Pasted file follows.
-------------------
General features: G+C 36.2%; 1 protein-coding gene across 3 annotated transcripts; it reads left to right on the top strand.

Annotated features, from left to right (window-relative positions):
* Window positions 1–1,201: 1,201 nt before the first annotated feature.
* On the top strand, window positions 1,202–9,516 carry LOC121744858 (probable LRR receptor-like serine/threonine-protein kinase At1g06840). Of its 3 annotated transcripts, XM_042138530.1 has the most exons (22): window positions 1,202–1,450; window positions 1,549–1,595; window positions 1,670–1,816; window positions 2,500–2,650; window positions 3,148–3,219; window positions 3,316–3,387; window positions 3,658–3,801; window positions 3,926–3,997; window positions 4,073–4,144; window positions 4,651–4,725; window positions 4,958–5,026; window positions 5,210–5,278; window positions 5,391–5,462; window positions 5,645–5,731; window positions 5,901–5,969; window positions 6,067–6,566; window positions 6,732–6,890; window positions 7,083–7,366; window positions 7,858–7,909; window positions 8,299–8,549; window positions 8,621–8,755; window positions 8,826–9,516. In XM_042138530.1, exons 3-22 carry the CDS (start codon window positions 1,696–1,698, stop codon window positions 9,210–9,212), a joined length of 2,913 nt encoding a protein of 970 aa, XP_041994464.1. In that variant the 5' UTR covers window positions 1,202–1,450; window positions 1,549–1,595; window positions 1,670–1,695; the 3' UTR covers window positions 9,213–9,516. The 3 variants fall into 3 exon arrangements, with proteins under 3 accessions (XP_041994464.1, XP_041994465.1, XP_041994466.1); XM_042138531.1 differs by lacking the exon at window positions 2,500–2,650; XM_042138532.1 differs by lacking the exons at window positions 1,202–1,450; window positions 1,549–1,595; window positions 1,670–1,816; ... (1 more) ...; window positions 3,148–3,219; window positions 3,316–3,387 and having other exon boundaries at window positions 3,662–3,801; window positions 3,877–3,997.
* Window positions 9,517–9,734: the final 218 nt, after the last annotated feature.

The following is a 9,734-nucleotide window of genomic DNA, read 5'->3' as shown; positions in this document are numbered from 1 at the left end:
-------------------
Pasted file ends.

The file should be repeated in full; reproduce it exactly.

General features: G+C 36.2%; 1 protein-coding gene across 3 annotated transcripts; it reads left to right on the top strand.

Annotated features, from left to right (window-relative positions):
* Window positions 1–1,201: 1,201 nt before the first annotated feature.
* On the top strand, window positions 1,202–9,516 carry LOC121744858 (probable LRR receptor-like serine/threonine-protein kinase At1g06840). Of its 3 annotated transcripts, XM_042138530.1 has the most exons (22): window positions 1,202–1,450; window positions 1,549–1,595; window positions 1,670–1,816; window positions 2,500–2,650; window positions 3,148–3,219; window positions 3,316–3,387; window positions 3,658–3,801; window positions 3,926–3,997; window positions 4,073–4,144; window positions 4,651–4,725; window positions 4,958–5,026; window positions 5,210–5,278; window positions 5,391–5,462; window positions 5,645–5,731; window positions 5,901–5,969; window positions 6,067–6,566; window positions 6,732–6,890; window positions 7,083–7,366; window positions 7,858–7,909; window positions 8,299–8,549; window positions 8,621–8,755; window positions 8,826–9,516. In XM_042138530.1, exons 3-22 carry the CDS (start codon window positions 1,696–1,698, stop codon window positions 9,210–9,212), a joined length of 2,913 nt encoding a protein of 970 aa, XP_041994464.1. In that variant the 5' UTR covers window positions 1,202–1,450; window positions 1,549–1,595; window positions 1,670–1,695; the 3' UTR covers window positions 9,213–9,516. The 3 variants fall into 3 exon arrangements, with proteins under 3 accessions (XP_041994464.1, XP_041994465.1, XP_041994466.1); XM_042138531.1 differs by lacking the exon at window positions 2,500–2,650; XM_042138532.1 differs by lacking the exons at window positions 1,202–1,450; window positions 1,549–1,595; window positions 1,670–1,816; ... (1 more) ...; window positions 3,148–3,219; window positions 3,316–3,387 and having other exon boundaries at window positions 3,662–3,801; window positions 3,877–3,997.
* Window positions 9,517–9,734: the final 218 nt, after the last annotated feature.

The following is a 9,734-nucleotide window of genomic DNA, read 5'->3' as shown; positions in this document are numbered from 1 at the left end: